While some agreed with her position, many felt it was irresponsible, and that she wasn't considering that her decision was actually affecting others, too.

One commenter on Instagram, who claimed to be a former pediatric ICU nurse, wrote, "You are putting every infant who is too young and every immunocompromised child in a life and death situation ... I've watched babies and children die from the flu, meningitis, and measles."

Another pointed out that not vaccinating leaves other people's infants at risk. "Do you know babies [younger than] 2 months old can die of whooping cough and are not old enough to be vaccinated? And in older children it can be contagious before even showing symptoms, or may even just look like a cold," they wrote. "Your unvaccinated child is a danger to newborns, immunocompromised and the elderly and should not go anywhere near them."

Some commenters, on the other hand, simply had no patience at all for Lowry's opinion — as one follower wrote, "That was not a good move on their part to even start the vaccinating/anti-vaccinating discussion. I got so pissed, I just shut it off. I am done listening."

Lowry's response to the backlash? She's sticking to her viewpoint. Though Lowry did not immediately return Romper's request for comment, she did tell In Touch Weekly that "the only thing [she] can really say and continue to stand for is to parent how it's best for your child and family," and added:

People don’t love everything I do but I don’t shove my beliefs down anyone else's throat. I know what's best for my kids and other parents know what's best for theirs.

As much as that view might seem to be fair though, not vaccinating can have serious consequences. On the same day that Lowry issued her response to the criticism, for example, the Governor of Washington declared a state of emergency due to a measles outbreak, according to Vox, and given that the state has a higher than average immunization exemption rate, it means the highly-contagious — and potentially fatal — illness can easily continue to spread.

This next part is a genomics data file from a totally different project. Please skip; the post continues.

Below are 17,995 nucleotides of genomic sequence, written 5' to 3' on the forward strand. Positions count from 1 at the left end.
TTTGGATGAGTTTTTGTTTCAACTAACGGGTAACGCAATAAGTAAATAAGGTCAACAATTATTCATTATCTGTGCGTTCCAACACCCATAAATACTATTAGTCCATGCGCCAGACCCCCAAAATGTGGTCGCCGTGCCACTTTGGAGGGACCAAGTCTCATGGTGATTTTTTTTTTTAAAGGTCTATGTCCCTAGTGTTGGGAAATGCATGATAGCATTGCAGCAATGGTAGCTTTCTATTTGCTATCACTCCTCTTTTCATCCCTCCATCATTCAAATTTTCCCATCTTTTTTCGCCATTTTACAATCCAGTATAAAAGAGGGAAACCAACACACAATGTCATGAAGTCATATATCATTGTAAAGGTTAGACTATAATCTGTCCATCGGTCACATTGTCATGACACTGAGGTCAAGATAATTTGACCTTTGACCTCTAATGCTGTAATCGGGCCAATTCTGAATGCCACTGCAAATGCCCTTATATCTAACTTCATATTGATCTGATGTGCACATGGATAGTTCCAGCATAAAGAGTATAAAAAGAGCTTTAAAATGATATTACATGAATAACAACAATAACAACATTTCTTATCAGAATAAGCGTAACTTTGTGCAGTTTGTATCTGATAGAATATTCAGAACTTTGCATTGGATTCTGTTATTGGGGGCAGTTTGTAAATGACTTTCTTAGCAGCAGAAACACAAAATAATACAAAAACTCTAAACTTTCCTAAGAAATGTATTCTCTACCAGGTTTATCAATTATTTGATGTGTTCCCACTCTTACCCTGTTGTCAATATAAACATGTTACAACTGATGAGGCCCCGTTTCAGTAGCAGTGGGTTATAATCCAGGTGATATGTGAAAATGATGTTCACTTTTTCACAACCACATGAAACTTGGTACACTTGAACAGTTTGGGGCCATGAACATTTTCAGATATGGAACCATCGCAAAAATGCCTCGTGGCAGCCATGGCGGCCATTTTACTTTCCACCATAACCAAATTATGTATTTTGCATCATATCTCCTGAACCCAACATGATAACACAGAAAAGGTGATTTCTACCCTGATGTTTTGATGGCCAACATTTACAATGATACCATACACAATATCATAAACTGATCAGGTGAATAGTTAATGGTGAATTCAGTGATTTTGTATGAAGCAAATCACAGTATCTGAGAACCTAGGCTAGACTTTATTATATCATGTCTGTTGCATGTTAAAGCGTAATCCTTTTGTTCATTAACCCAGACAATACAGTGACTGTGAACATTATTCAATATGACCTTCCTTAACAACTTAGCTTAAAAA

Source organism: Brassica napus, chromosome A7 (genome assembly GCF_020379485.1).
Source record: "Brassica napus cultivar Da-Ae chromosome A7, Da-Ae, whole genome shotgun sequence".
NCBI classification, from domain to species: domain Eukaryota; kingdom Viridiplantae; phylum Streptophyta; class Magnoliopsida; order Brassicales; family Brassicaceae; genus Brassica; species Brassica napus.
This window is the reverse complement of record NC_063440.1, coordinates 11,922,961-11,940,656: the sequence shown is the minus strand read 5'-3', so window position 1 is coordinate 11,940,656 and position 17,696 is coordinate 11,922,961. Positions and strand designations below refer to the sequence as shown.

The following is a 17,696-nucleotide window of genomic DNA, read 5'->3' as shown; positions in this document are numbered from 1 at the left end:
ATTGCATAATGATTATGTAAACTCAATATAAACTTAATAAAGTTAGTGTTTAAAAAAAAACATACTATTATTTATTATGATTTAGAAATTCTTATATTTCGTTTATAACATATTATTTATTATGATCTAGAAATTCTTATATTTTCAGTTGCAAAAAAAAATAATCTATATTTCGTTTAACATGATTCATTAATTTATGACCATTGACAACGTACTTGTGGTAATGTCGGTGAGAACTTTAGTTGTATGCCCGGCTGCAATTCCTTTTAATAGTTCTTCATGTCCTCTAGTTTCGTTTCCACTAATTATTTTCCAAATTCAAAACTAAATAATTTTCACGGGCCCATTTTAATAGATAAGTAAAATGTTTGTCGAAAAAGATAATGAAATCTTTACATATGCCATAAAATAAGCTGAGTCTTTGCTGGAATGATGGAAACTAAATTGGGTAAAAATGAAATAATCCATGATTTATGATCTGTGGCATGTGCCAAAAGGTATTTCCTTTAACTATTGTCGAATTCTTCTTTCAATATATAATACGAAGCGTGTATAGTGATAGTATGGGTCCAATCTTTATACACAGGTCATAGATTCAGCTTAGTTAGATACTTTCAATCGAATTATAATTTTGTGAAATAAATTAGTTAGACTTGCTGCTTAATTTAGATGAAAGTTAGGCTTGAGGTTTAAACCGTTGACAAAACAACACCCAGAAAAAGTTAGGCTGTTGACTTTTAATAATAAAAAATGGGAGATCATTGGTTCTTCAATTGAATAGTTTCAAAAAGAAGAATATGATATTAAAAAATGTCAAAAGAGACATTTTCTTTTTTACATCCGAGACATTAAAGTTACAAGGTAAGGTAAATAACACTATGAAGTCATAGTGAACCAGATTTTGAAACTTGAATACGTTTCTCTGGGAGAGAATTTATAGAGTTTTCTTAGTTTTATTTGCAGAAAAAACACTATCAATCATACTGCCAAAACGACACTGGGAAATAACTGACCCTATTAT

In the episode, Lowry also acknowledged that she'd told Marroquin she didn't want their son vaccinated against the flu, but again, that also seems particularly risky. According to CNN there have already been over 11 million cases of the flu in the United States since October, and it's led at least 12 schools across the country to close temporarily due to outbreaks. And it's certainly not a harmless virus: according to the American Academy of Pediatrics, 22 children so far have died from the flu this season.

Lowry, of course, is right to say that parents should be able to make choices for their children based upon what they feel is best, but when it comes to vaccines, that argument doesn't quite hold up. Not only are parents who avoid vaccines putting their children at risk for preventable diseases, they're also putting other children at risk as well. And while it's clear that Lowry wasn't intending to encourage others to skip out on shots, this seems like one parenting topic where "you do do" isn't exactly fair advice.